Category

Content

Blogging, Blogs, Client Alerts, Content, Journalism

Why Traditional Legal Writing Fails in Content Strategy

Sometimes, lawyers need to write as if they were journalists. Here’s why. Let’s start with the idea that the “inverted pyramid” is the basic structure of any news story. Under this plan, the most fundamental facts, the ones the reader really needs to know, appear in the first paragraph of the story. This is usually the information that corresponds to the “five W’s” of journalism – who, what, when, where and why. Less essential information appears in later paragraphs, roughly in order of its importance. This time-honored structure, which was born in the days of linotype machines, continues to work well in the busy online world, where so much content is out there competing for the reader’s attention. It gives the reader an immediate idea of what the story is about and permits him or her to choose to read further in the article — or to move on to…

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Writing is Not a Content Strategy

If “content is king,” content marketing is the king’s highway. Content marketing has been defined as a strategic marketing approach that is focused on creating and distributing valuable, relevant and consistent content to attract and retain a targeted audience and ultimately to drive new and renewed business. Typical formats for content marketing include blogs, newsletters, webinars, client alerts, videos, and many others. Although in a law firm these materials will usually appear under the byline of an attorney, the firm’s PR team will normally have a role in planning the firm’s content strategy. And although content marketing started in the corporate world, law firms have been adopting content strategies in the past few years – and they have quickly become an important part of the law firm communicator’s toolbox. As a Huffington Post article reported in 2016, Which industry is absolutely crushing content marketing? Bet you’ll be surprised to learn…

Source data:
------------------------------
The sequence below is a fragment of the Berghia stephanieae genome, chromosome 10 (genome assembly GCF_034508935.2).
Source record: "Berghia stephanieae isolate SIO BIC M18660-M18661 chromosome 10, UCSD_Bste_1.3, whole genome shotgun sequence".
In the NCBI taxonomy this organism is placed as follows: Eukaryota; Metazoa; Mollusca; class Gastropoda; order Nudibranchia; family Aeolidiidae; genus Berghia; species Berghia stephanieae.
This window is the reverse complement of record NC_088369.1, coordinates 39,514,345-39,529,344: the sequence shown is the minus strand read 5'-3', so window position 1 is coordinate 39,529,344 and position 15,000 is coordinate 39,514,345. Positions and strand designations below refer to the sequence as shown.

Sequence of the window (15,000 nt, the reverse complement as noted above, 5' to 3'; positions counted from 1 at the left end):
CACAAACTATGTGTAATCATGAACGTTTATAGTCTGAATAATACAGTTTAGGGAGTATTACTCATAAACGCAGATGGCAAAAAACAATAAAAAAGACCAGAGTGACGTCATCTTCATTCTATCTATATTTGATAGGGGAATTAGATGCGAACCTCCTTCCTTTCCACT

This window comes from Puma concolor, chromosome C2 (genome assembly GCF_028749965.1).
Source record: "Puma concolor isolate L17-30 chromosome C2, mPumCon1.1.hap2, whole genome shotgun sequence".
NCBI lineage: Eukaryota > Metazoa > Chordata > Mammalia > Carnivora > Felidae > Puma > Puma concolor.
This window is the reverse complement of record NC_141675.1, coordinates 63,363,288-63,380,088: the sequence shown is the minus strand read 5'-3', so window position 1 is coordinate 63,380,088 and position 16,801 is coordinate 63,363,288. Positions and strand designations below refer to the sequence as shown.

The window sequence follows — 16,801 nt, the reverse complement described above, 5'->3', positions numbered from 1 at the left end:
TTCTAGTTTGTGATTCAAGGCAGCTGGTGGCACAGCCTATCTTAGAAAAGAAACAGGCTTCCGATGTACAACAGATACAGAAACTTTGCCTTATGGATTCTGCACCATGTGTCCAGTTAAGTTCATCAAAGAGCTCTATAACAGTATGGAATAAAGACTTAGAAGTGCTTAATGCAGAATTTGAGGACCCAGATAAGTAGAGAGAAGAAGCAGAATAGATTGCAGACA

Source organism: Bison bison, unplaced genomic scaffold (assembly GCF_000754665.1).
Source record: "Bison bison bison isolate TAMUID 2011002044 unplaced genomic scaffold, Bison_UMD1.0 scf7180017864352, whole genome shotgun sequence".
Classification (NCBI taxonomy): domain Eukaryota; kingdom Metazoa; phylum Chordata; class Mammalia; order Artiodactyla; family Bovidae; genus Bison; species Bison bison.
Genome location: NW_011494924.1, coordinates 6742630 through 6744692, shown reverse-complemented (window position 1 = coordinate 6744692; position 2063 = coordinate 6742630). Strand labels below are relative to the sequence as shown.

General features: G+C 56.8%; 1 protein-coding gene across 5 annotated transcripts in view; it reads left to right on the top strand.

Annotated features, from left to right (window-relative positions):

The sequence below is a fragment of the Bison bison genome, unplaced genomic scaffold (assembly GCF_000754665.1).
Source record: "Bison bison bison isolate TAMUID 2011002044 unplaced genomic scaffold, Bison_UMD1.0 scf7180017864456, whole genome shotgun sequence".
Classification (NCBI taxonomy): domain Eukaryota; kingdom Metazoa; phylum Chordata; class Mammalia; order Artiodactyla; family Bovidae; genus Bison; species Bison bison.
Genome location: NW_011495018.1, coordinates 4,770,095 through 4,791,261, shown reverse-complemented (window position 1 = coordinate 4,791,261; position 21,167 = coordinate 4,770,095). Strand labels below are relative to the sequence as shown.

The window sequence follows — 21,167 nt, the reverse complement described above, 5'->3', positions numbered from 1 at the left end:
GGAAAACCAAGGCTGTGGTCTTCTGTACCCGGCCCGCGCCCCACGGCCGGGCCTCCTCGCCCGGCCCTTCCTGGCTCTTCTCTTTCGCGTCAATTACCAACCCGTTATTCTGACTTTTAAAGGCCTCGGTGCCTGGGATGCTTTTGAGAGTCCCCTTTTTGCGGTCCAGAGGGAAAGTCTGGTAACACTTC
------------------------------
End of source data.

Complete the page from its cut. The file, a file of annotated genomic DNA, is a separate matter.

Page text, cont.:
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Holding Law Firms Hostage with Sponsored Content

Plenty of legal publications like to write profiles of in-house corporate general counsels. Editors and publishers know their readers are interested in finding out what it’s like to guide the legal function of a major company like Google or General Motors. And GC’s of smaller companies are interesting because of the diverse nature of their work and they often have interesting and unusual backgrounds and experiences. For corporate PR professionals these outlets can be excellent opportunities to showcase their top in-house talent. However, some publications have emerged that appear to be unbiased news outlets but function more as “sponsored content” or “custom publishing.” That means they are essentially advertising material just as a company would produce a glossy brochure highlighting a new product or service. Vanguard magazine, recently founded by TrueLine Publishing Co. appeals to its clients with the tagline “Your Story, Here.” On its blog, it describes itself as being “dedicated exclusively to the…

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Blogs Are Not Law Review Articles

Last year on this blog we highlighted the comments from several experts on best practices in writing for a blog. We are reminded often by blog advocates that the platform is an essential tool lawyers use to communicate with their audiences, show their skills and expertise, and to become thought leaders. It’s an opportunity that law firms should take full advantage of. Kristi Dosh, a sports business analyst who blogs as The SportsBizMiss, said it is crucial for lawyers not to use legalese but to write so that you can be understood by a broader audience. Jacqueline Madarang, a senior manager for digital marketing communications and marketing technology who’s now at the D.C. office of the Bradley law firm, said she created a writing workshop at her firm so that legal bloggers there can understand expectations about what a blog should deliver. These two, and the other panelists, also noted that blog items are vastly…

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